'The Quest' series premiere: 'The Amazing Race' meets 'Game of Thrones' in new reality show

Add to Favorites | The Quest
×
Remove from Favorites
The Quest has been added to your favorites.
OK
CANCEL
the-quest-cast-750.jpg
For anyone who actually wants to exist in the world of "The Lord of the Rings" and "The Hobbit," or even "Game of Thrones," it doesn't get much closer than "The Quest."

Premiering Thursday (July 31), the ABC competition -- appropriately billed as "part reality, part fantasy" -- has a distinctively medieval bent as it gives 12 contestants, ranging from a bartender and a math teacher to a horse trainer and a Mixed Martial Arts fighter, various challenges in a manufactured land named Everealm.

All the expected elements are present, including dragons, ogres and other fearsome creatures generated via such techniques as animatronics and prosthetics.

To that end, it makes sense that one of the show's executive producers had the same job on the "Lord of the Rings" movie trilogy. Mark Ordesky is partnered in the new venture with multiple-Emmy-winning "The Amazing Race" veterans Bertram van Munster and Elise Doganieri, among others, and he says the idea for "The Quest" actually pre-dated those films.

"The seed of the series was born during pre-production," former New Line Cinema executive Ordesky tells Zap2it. "When the cast of 'The Lord of the Rings' was going down for sword training and archery training and horse training, my producing partner Jane Fleming and I looked at footage we'd get, takes of the actors. Jane pointed out, 'Wouldn't it be great if real people could do that? Why can't we do sword camp?' And that seed flowered years later."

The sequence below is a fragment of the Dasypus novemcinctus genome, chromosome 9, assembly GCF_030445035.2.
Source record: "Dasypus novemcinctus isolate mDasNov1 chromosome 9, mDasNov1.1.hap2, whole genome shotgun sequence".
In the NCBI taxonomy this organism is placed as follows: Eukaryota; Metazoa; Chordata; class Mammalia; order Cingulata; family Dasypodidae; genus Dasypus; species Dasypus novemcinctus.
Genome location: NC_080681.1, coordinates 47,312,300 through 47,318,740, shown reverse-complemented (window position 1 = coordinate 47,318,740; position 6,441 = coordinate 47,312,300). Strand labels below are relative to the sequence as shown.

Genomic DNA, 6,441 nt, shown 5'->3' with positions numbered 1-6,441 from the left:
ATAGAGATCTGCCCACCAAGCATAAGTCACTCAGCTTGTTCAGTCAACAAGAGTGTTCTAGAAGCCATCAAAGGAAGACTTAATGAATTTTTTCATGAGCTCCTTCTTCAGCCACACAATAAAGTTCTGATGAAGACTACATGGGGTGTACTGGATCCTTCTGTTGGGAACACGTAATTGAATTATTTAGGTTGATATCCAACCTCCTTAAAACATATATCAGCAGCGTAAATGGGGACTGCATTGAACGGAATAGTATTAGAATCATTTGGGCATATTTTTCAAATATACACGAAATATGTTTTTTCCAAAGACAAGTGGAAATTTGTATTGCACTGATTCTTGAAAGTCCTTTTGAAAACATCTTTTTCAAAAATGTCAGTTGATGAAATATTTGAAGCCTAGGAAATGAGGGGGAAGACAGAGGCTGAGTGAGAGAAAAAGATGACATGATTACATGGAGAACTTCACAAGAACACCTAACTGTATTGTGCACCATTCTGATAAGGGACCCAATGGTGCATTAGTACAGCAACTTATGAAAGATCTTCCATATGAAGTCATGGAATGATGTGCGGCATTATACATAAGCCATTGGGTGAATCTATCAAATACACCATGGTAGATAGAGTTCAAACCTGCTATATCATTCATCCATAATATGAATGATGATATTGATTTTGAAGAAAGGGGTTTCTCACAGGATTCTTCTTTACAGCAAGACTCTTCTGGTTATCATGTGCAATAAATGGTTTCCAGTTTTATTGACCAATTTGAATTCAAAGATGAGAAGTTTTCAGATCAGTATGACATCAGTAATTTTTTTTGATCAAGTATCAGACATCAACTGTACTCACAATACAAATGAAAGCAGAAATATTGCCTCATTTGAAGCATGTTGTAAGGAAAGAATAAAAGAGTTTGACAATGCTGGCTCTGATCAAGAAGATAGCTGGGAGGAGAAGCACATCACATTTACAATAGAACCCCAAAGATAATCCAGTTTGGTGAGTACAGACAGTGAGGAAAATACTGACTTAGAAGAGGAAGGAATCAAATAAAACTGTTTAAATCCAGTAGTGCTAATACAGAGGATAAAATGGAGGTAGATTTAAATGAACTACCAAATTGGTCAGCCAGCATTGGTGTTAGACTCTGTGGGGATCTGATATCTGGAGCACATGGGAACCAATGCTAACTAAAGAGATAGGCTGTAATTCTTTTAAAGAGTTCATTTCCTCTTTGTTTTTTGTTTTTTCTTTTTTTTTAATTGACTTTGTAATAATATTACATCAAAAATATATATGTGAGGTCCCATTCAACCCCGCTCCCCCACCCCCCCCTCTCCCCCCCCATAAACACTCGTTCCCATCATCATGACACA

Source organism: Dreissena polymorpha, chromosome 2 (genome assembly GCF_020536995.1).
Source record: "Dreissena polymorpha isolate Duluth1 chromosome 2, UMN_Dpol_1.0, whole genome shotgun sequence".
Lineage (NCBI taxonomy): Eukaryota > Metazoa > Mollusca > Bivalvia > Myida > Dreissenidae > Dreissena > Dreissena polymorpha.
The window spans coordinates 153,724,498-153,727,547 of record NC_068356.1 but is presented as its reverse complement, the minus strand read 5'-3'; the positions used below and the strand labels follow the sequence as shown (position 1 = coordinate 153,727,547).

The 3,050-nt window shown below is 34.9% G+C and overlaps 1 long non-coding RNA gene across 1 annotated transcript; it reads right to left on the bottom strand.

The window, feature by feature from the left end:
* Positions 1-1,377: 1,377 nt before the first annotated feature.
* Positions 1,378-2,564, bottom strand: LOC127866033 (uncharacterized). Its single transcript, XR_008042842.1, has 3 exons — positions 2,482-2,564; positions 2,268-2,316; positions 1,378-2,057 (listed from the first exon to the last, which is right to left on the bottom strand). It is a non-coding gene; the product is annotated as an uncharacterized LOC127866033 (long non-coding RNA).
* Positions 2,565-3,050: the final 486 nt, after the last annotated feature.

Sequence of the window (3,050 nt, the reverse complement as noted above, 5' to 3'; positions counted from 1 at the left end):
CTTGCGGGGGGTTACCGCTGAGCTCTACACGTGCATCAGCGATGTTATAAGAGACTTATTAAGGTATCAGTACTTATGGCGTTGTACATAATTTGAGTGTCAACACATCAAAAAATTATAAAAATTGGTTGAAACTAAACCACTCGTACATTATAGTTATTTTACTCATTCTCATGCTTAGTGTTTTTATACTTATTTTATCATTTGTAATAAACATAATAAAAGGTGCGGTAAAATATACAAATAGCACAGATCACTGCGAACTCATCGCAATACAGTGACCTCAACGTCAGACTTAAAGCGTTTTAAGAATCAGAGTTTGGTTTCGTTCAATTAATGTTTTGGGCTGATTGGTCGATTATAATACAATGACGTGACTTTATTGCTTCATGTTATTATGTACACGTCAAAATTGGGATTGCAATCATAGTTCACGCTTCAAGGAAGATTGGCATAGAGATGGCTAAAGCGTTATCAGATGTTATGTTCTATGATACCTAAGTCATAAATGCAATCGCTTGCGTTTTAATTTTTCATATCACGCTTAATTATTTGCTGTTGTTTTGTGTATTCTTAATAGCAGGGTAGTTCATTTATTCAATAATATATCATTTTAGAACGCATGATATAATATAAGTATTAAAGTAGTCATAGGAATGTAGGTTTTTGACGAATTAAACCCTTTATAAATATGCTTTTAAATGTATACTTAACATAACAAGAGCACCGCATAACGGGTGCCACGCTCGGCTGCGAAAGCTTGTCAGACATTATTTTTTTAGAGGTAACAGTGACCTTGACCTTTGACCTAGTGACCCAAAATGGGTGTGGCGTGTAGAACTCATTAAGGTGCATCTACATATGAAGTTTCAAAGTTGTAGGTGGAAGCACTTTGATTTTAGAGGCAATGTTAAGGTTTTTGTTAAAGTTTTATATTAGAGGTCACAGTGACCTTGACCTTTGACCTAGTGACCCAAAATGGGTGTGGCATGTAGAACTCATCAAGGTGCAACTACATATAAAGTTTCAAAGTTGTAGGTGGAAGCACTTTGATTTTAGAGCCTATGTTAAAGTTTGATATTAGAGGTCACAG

Even if the "Quest" contenders are role-playing to a degree, Ordesky maintains they're not meant to be actors in the literal sense.

"The whole point of the casting was to not have the contestants be tempted to act whatsoever," he notes. "The production values were designed so that these people, who are (genre) fans of various stripes, would have a real environment that they could respond to organically.

"For example, the 3-D projections we use were meant so that the people would see real things and simply have reactions to them. There's a real emphasis on the contestants just being contestants, then there are proper actors who are playing roles that help push the narrative along."

If the initial round of "The Quest" catches on with viewers, there's plenty more where that came from ... by design.

"Let's put it this way," Ordesky muses. "The Everealm mythology contains 12 kingdoms, only one of which is featured in Season 1. As far as we're concerned, 12 kingdoms and 12 seasons? That would be fine by us."
Photo/Video credit: ABC